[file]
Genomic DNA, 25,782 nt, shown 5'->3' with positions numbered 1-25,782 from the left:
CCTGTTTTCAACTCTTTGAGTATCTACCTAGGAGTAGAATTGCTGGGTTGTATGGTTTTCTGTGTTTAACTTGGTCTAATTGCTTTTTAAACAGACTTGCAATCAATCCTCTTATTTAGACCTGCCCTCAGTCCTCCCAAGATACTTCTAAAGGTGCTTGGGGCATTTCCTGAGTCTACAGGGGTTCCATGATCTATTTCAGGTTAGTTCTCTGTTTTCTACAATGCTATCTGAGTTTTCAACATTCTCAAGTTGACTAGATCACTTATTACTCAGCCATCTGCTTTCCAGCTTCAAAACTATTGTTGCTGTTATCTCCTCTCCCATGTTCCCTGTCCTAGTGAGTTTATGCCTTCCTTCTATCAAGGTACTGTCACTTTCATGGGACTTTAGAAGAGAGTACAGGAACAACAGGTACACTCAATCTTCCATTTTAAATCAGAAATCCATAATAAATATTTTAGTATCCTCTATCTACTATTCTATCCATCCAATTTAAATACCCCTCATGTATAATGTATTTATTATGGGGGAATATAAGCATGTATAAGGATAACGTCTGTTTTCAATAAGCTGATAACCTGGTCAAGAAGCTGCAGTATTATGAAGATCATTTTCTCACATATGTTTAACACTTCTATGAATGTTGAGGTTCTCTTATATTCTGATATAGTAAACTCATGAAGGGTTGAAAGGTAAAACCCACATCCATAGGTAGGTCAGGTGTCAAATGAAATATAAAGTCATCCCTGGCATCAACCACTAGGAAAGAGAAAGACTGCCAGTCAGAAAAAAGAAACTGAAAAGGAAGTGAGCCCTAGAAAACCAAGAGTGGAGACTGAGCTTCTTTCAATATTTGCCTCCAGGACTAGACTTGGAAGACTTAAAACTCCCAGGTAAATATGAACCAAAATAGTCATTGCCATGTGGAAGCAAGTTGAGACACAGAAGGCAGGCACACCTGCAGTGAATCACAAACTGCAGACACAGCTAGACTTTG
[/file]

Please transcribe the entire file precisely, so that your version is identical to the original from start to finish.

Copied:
Genomic DNA, 25,782 nt, shown 5'->3' with positions numbered 1-25,782 from the left:
CCTGTTTTCAACTCTTTGAGTATCTACCTAGGAGTAGAATTGCTGGGTTGTATGGTTTTCTGTGTTTAACTTGGTCTAATTGCTTTTTAAACAGACTTGCAATCAATCCTCTTATTTAGACCTGCCCTCAGTCCTCCCAAGATACTTCTAAAGGTGCTTGGGGCATTTCCTGAGTCTACAGGGGTTCCATGATCTATTTCAGGTTAGTTCTCTGTTTTCTACAATGCTATCTGAGTTTTCAACATTCTCAAGTTGACTAGATCACTTATTACTCAGCCATCTGCTTTCCAGCTTCAAAACTATTGTTGCTGTTATCTCCTCTCCCATGTTCCCTGTCCTAGTGAGTTTATGCCTTCCTTCTATCAAGGTACTGTCACTTTCATGGGACTTTAGAAGAGAGTACAGGAACAACAGGTACACTCAATCTTCCATTTTAAATCAGAAATCCATAATAAATATTTTAGTATCCTCTATCTACTATTCTATCCATCCAATTTAAATACCCCTCATGTATAATGTATTTATTATGGGGGAATATAAGCATGTATAAGGATAACGTCTGTTTTCAATAAGCTGATAACCTGGTCAAGAAGCTGCAGTATTATGAAGATCATTTTCTCACATATGTTTAACACTTCTATGAATGTTGAGGTTCTCTTATATTCTGATATAGTAAACTCATGAAGGGTTGAAAGGTAAAACCCACATCCATAGGTAGGTCAGGTGTCAAATGAAATATAAAGTCATCCCTGGCATCAACCACTAGGAAAGAGAAAGACTGCCAGTCAGAAAAAAGAAACTGAAAAGGAAGTGAGCCCTAGAAAACCAAGAGTGGAGACTGAGCTTCTTTCAATATTTGCCTCCAGGACTAGACTTGGAAGACTTAAAACTCCCAGGTAAATATGAACCAAAATAGTCATTGCCATGTGGAAGCAAGTTGAGACACAGAAGGCAGGCACACCTGCAGTGAATCACAAACTGCAGACACAGCTAGACTTTG